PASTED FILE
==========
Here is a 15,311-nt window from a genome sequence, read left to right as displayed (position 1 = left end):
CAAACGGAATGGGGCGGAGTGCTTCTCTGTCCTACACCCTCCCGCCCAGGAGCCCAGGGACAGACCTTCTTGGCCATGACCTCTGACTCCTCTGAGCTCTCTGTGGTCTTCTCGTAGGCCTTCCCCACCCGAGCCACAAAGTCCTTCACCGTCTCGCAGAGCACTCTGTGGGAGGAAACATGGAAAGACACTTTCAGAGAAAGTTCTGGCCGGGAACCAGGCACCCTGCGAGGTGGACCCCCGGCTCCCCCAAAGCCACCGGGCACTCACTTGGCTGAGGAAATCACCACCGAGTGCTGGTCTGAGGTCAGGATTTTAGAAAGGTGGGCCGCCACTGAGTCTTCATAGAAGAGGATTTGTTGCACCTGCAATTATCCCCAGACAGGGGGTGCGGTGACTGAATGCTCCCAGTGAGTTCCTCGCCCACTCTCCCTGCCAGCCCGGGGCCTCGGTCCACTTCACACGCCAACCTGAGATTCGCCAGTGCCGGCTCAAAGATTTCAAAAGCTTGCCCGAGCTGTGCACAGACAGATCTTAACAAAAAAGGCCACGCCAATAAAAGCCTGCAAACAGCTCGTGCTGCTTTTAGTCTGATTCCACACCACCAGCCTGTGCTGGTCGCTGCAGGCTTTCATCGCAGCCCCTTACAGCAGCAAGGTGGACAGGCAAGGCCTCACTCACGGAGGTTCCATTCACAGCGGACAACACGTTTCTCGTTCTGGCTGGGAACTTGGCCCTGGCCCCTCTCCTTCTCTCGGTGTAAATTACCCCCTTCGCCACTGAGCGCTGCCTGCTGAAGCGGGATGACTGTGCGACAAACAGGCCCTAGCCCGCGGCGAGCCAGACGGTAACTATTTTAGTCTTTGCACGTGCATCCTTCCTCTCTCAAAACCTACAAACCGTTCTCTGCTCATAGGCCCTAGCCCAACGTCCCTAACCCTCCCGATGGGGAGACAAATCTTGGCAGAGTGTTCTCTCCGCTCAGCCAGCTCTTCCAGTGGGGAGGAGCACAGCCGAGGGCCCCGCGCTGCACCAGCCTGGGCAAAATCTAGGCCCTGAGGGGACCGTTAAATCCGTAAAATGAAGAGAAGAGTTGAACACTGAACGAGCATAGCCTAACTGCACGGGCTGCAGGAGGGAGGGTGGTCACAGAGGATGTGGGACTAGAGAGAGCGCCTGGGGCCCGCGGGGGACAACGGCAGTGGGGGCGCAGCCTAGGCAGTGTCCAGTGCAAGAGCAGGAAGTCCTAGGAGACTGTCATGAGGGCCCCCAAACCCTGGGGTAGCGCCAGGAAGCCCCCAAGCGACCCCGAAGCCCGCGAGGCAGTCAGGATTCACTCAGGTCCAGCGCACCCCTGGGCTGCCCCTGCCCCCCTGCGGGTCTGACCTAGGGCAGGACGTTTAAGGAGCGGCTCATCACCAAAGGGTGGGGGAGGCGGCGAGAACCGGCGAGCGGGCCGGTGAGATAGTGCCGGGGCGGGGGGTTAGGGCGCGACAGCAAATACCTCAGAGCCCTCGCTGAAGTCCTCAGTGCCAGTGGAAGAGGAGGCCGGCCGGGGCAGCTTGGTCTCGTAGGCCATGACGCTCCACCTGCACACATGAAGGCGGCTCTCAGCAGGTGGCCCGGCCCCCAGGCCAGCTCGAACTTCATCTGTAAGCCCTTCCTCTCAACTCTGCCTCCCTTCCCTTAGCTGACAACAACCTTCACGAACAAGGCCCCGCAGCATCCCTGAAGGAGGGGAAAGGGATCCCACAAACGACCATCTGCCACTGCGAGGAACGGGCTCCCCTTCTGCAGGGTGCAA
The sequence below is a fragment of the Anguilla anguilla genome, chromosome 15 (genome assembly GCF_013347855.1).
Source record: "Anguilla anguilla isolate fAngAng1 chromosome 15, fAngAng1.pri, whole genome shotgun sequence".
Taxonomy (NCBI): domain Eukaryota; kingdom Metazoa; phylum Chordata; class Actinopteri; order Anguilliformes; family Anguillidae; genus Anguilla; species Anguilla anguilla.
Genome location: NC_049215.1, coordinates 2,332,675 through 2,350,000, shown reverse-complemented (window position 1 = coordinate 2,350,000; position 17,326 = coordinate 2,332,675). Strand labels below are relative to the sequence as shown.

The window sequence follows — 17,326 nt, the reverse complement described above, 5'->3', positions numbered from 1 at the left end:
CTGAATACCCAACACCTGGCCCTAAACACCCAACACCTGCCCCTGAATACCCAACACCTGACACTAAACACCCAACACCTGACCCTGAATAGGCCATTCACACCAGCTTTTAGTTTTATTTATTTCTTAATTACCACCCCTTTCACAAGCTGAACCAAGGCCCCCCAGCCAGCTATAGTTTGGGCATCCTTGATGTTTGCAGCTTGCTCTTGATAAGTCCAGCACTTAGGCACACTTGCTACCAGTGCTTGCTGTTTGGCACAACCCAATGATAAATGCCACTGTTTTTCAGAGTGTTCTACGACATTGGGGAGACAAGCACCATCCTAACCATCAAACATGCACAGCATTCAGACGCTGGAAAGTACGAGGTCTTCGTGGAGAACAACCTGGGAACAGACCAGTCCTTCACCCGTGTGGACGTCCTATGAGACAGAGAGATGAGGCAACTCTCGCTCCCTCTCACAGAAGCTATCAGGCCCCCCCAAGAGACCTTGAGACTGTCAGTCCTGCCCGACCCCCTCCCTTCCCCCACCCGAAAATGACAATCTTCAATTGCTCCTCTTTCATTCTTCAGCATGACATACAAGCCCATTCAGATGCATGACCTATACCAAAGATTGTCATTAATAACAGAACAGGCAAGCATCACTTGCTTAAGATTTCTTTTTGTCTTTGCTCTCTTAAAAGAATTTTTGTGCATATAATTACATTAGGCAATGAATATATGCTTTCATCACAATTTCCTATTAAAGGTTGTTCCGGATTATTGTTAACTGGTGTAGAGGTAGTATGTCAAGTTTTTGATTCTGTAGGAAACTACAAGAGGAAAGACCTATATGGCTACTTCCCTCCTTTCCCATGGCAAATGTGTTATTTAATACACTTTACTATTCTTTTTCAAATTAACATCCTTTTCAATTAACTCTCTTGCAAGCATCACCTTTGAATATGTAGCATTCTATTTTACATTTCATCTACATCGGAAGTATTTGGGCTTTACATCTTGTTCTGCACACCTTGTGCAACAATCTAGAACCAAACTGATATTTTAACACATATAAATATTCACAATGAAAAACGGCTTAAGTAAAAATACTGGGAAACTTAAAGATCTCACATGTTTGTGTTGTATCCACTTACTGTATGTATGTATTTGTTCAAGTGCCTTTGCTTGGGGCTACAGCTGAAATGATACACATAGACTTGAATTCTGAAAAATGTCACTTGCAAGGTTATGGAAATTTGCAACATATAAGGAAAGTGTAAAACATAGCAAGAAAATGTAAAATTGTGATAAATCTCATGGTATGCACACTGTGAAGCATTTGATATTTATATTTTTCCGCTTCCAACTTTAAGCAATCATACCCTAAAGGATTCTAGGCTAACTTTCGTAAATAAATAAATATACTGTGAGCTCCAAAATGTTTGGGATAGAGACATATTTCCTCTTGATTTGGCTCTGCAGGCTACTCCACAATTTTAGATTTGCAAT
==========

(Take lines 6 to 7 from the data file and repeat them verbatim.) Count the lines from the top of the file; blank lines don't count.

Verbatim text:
Genome location: NC_049215.1, coordinates 2,332,675 through 2,350,000, shown reverse-complemented (window position 1 = coordinate 2,350,000; position 17,326 = coordinate 2,332,675). Strand labels below are relative to the sequence as shown.

The window sequence follows — 17,326 nt, the reverse complement described above, 5'->3', positions numbered from 1 at the left end: